DDW Issues Order for PFAS Monitoring – Sept 2020

In July 2019, California Assembly Bill (AB) 756 was signed into law.  AB 756 gave the State Water Resources Control Board (SWRCB) authority to require public water systems conduct monitoring for PFAS and included specific requirements for public notification.  Under AB 756, if a public water system is required to monitor for PFAS and has a “confirmed detection” the utility “….shall report that detection in the water system’s annual consumer confidence report.”

Under authority of AB 756 this month the Division of Drinking Water (DDW) sent orders to public water systems throughout California requiring monitoring for PFAS.  DDW posted a copy of the cover letter, General Order and exhibits at: https://www.waterboards.ca.gov/drinking_water/certlic/drinkingwater/pfas_ddw_general_order/

Copies of all documents are presented here: (pfas_go_cover_letter pfas_go_2020_0003_ddwgo_exhibit_a_section1go_exhibit_a_section2go_exhibit_a_section3go_exhibit_a_section4go_exhibit_a_section5go_exhibit_bgo_exhibit_c)

Quarterly monitoring is to begin in the fourth quarter of 2020 and according to the cover letter shall continue “…until further notice.”  The enclosed General Order states if four consecutive quarters of testing results are below the CCRDL [Consumer Confidence Report Detection Level – described below] “…the public water system may submit a request to their DDW District Engineer for a modification or reduction in monitoring.”

Exhibit a was posted in five sections and contains the list of public water systems and specific wells required to monitor.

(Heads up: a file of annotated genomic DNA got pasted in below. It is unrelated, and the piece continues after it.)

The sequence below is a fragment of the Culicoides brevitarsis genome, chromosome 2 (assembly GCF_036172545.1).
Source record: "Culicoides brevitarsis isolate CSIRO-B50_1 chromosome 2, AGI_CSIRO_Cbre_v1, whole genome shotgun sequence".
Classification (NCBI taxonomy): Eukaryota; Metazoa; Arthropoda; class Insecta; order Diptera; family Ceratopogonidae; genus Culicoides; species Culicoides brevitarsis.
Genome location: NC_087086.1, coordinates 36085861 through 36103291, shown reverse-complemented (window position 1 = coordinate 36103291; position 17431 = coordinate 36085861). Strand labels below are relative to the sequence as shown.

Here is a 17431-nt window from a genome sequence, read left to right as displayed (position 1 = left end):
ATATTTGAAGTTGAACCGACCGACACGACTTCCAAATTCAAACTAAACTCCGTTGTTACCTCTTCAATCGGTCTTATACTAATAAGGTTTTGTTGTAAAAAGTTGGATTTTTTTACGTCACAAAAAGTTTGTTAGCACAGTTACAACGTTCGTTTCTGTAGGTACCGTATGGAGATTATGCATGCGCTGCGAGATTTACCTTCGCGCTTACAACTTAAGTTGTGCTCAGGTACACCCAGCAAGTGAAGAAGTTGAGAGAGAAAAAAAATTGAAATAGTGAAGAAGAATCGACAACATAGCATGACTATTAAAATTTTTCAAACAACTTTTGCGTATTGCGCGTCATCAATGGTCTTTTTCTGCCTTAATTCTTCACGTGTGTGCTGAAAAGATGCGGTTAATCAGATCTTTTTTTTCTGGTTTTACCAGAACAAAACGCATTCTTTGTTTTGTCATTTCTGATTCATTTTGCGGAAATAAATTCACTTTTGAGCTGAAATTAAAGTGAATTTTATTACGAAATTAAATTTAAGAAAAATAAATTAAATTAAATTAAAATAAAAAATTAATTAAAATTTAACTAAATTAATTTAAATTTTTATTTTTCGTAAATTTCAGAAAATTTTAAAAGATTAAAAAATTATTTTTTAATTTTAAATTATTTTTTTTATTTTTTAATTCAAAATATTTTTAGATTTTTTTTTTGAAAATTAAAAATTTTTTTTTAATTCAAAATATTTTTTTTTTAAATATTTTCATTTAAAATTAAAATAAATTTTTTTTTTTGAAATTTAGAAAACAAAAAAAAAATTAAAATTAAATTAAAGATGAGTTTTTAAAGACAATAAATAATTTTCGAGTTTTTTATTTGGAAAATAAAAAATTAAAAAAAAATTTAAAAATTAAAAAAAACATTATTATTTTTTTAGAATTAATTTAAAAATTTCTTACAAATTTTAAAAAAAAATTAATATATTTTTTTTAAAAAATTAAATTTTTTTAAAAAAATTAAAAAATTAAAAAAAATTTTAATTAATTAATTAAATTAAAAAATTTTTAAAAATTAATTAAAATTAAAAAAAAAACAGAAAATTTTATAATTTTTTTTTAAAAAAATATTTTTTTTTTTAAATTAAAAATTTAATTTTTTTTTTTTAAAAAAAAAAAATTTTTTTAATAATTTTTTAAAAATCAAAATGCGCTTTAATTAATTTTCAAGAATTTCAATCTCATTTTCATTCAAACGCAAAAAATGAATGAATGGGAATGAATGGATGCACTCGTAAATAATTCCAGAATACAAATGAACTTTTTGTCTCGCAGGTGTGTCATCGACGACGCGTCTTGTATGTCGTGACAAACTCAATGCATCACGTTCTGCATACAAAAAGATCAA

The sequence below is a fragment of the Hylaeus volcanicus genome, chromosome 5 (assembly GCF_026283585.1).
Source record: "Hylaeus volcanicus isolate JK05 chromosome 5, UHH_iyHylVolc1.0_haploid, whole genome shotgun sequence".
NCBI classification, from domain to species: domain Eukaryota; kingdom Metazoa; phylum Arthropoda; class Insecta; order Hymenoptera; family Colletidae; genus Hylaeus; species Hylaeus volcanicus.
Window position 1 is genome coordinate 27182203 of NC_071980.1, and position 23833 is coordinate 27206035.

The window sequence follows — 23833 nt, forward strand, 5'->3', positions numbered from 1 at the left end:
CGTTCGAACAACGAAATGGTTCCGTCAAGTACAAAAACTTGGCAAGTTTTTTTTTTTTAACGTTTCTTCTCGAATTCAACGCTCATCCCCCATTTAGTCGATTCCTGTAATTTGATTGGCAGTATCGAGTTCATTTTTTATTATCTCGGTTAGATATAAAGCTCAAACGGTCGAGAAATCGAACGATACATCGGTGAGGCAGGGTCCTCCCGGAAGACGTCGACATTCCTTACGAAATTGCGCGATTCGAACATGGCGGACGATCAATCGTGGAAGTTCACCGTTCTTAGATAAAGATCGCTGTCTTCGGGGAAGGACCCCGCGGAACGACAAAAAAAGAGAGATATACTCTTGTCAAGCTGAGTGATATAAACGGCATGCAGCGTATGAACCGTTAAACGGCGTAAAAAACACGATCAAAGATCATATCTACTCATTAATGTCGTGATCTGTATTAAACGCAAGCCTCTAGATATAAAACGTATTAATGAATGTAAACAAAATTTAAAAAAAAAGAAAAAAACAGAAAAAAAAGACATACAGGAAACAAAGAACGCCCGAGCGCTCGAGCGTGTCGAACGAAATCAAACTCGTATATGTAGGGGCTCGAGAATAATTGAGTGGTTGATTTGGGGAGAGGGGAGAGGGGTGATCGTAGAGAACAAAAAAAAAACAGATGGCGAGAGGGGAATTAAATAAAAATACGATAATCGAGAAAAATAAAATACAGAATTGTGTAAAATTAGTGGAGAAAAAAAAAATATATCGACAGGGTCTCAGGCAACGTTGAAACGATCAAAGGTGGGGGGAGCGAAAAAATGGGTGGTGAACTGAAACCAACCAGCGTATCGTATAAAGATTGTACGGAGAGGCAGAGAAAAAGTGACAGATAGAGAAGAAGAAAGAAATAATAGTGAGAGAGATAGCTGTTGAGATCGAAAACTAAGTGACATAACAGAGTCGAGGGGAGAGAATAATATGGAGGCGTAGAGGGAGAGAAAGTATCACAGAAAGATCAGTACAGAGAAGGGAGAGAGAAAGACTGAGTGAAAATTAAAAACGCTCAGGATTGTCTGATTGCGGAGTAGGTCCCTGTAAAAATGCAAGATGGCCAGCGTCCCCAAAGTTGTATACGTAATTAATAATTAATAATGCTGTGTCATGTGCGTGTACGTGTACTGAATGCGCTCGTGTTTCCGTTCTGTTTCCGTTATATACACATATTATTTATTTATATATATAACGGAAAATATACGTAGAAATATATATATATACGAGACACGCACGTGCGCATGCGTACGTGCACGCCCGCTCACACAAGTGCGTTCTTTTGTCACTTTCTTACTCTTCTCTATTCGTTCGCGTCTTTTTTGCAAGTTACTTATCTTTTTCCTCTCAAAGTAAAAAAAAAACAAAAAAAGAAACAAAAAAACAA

Exhibit b presents the list of 18 PFAS compounds to be monitored using EPA Method 537.1.  The list of 18 PFAS compounds includes the CCRDL for each compound.  DDW describes the CCRDL as follows:

“The CCRDL is based on a review of the reporting levels reported for monitoring conducted between August and December 2019. Specifically, the SWB calculated the CCRDL as the reporting level that was achievable in 90 percent of all negative result reported during that period. Results were rounded to the nearest whole number.”

“For HFPO-DA, the rounded CCRDL is lower than the 90th percentile of conveyed reporting levels based on consultation with the laboratory reporting the highest volume of results, and their statement that a reporting level of 4 ng/L (4 ppt) could readily be achieved.”

The General Order contains language to clarify what constitutes a “confirmed detection.”

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About Dan Askenaizer

Dr. Askenaizer leads WQTS’ work on regulatory compliance support for many of our water agencies clients. Dr. Askenaizer tracks water quality and treatment regulations at the Federal and State levels and provides regulatory updates to our clients. Dr. Askenaizer has strong expertise in the development of Regulatory Monitoring and Compliance Plans (RMCPs), which he has completed for a number of water agencies. He has also been working on a number of projects dealing with the development of distribution system monitoring plans and review of nitrification control strategies. Prior to joining WQTS, Dr. Askenaizer was the Water Quality Manager for the Glendale Water and Power. Under his leadership, the Water Quality Group conducted a demonstration-scale study of chlorite for nitrification control and a pilot-scale study of biological treatment for removal of nitrate. Dan has 30 years of experience working on projects dealing with regulatory, water quality and public health issues. Dan has given numerous presentations at workshops and round-tables across the country for water utilities. Dan was instrumental in developing and implementing a Mentoring Program for water staff and was involved in a Sustainable Development team.